All joking aside though Tom, you do look different compared to four weeks ago.
At the time of being admitted as a member of the medical profession:
I solemnly pledge to consecrate my life to the service of humanity;
I will give to my teachers the respect and gratitude that is their due;
I will practice my profession with conscience and dignity;
The health of my patient will be my first consideration;
I will respect the secrets that are confided in me, even after the patient has died;
I will maintain by all the means in my power, the honour and the noble traditions of the medical profession;
My colleagues will be my sisters and brothers;
I will not permit considerations of age, disease or disability, creed, ethnic origin, gender, nationality, political affiliation, race sexual orientation, social standing or any other factor to intervene between my duty and my patient;
I will maintain the utmost respect for human life;
I will not use my medical knowledge to violate human rights and civil liberties, even under threat;
I make these promises solemnly, freely and upon my honour.
It’s in the act of making things that we figure out who we are.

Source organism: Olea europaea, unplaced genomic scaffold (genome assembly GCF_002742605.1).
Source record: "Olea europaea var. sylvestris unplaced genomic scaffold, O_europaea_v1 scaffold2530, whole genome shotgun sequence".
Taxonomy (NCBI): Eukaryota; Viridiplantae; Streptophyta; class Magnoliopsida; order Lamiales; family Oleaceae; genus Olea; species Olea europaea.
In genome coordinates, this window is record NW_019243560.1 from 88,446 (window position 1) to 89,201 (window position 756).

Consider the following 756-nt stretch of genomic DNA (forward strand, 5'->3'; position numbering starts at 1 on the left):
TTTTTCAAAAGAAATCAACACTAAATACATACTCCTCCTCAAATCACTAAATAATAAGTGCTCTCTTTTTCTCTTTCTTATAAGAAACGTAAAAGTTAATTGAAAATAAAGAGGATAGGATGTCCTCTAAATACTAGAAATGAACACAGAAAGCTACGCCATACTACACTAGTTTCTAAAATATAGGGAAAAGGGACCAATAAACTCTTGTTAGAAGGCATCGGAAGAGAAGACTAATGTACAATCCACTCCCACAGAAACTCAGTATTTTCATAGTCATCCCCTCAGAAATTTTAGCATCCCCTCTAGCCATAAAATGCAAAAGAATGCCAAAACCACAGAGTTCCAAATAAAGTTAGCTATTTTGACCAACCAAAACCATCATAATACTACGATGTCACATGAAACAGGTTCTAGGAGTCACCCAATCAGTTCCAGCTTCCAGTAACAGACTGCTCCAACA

There must be a beginning of any great matter, but the continuing unto the end until it be thoroughly finished yields the true glory.
The heart has its reasons which reason knows not.
There is no possibility for teaching without learning. As well as there is no possibility of learning without teaching.
Cotton Mather, you dog, dam you! I’l inoculate you with this; with a pox to you!
A disease must be regarded as an indivisible whole from its beginning to its end, a regular set of characteristic symptoms and a succession of periods.
A thorough physical exam was deferred as patient was noncooperative and threatened to spit and defecate on me.
On March 27, 1897, whilst eating some soup, [J.W.] aspirated a bone. This accident was followed by attacks of violent cough and dyspnoea, which, however, became gradually less… On direct laryngeal examination by mean of Kristein’s spatula, the patient being seated with his head strongly deflected to the left, I saw in the right principal bronchus a white mass. On the following day I introduced, under cocaine anaesthesia, a straight tube of 9 millimeters diameter and of 25 centimeters length through the larynx and the trachea until I came near the foreign body. The curvature of the trachea was thus removed, and the foreign body could be seen distinctly. I had great difficulty in catching hold of the foreign body, using a pair of slender forceps which had specially and quickly been made. The difficulties were great, as at that time…I was still without the necessary practice which enables one to look easily, and even more to operate, through long tubes. Eventually I succeeded in catching the bone and in extracting it. The patient was able to return home the following day.
Gustav Killian, 1902.
Direct endoscopy of the upper air-passages and oesopghagus; its diagnostic and therapeutic value in the search for and removal of foreign bodies. J Laryngol Rhinol Otol 17:461, 1902.